Despite its smaller size, the MPV's acceleration performance is not as good as it might be as it is powered by a relatively small 2.5-liter engine. Undoubtedly in the rest of the world, where it is sold with a manual transmission, it performs adequately but when coupled with the standard four-speed automatic transmission in the U.S. model it has to work that much harder. The engine lacks low-end torque, which means it needs revving more to get the power required for passing or entering a freeway onramp. Having said that, the engine's power output is perfectly sufficient for keeping up with traffic in most situations, especially when not fully laden. At cruising speeds the vehicle is quiet with little wind noise.
It's handling is somewhat better than most minivans especially when fitted with the 16-inch wheels and tires. This shows most on the highway where the vehicle takes curves without a murmur, although there is inevitably some body roll. The ride is firm without being harsh. The rack-and-pinion steering gives a precise feel to the steering and its power varies acquiring to engine speed, although it is not as precise at speed on the freeways as it might be. The MPV might not perform or handle like a sporty station wagon, but it is much better than an SUV.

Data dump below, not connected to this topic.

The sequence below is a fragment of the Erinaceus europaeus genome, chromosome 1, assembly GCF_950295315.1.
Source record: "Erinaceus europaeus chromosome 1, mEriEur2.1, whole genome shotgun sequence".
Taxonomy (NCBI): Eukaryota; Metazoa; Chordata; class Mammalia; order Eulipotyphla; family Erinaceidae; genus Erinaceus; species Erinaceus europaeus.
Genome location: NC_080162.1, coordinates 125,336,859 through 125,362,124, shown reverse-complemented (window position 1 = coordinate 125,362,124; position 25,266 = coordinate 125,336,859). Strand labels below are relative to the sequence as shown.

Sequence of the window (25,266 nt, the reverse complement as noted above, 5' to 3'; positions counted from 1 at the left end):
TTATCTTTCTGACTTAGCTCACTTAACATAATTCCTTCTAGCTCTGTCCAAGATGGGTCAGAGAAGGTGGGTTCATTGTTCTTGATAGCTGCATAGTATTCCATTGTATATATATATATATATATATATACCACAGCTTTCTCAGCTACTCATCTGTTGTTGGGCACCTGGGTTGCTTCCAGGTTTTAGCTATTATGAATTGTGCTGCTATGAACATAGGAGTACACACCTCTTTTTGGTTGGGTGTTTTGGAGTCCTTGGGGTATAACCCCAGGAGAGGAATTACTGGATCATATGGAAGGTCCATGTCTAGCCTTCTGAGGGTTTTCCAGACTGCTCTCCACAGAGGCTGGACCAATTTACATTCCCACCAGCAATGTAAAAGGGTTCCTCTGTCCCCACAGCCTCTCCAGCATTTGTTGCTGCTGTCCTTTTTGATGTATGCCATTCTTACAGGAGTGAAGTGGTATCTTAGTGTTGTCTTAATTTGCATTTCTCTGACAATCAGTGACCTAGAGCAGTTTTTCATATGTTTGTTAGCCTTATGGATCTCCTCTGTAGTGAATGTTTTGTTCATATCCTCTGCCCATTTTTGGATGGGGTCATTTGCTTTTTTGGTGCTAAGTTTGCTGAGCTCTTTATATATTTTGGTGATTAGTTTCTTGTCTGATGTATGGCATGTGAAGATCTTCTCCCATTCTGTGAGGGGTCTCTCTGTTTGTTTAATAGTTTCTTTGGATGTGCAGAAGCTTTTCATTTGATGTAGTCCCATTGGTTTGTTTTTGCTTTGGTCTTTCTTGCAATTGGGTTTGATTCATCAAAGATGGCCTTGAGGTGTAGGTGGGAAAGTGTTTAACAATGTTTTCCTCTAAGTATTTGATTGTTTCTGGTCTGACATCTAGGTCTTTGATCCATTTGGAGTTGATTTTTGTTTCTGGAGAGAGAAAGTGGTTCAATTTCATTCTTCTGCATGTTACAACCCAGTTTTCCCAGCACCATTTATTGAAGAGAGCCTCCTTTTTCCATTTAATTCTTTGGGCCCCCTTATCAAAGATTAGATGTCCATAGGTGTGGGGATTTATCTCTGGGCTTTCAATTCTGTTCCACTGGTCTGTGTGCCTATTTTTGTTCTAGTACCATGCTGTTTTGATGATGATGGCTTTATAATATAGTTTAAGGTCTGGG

Even after their children have left home, more and more people are finding it hard to give up the carrying capacity and convenience of a minivan. The Mazda MPV is perhaps the ideal type of minivan for so-called empty nesters. It offers a more refined ride and its smaller overall size makes it easier to handle. The opening windows in the side doors are what an adult rear-seat passenger expects in a vehicle and the rear tumbledown seat is really convenient - both in increasing cargo space and as a rear facing bench seat for a tailgate party.
The MPV is a logical step up from a station wagon for someone who wants more interior space and greater ride height without the harsh ride and poor handling of a SUV.
© New Car Test Drive, Inc.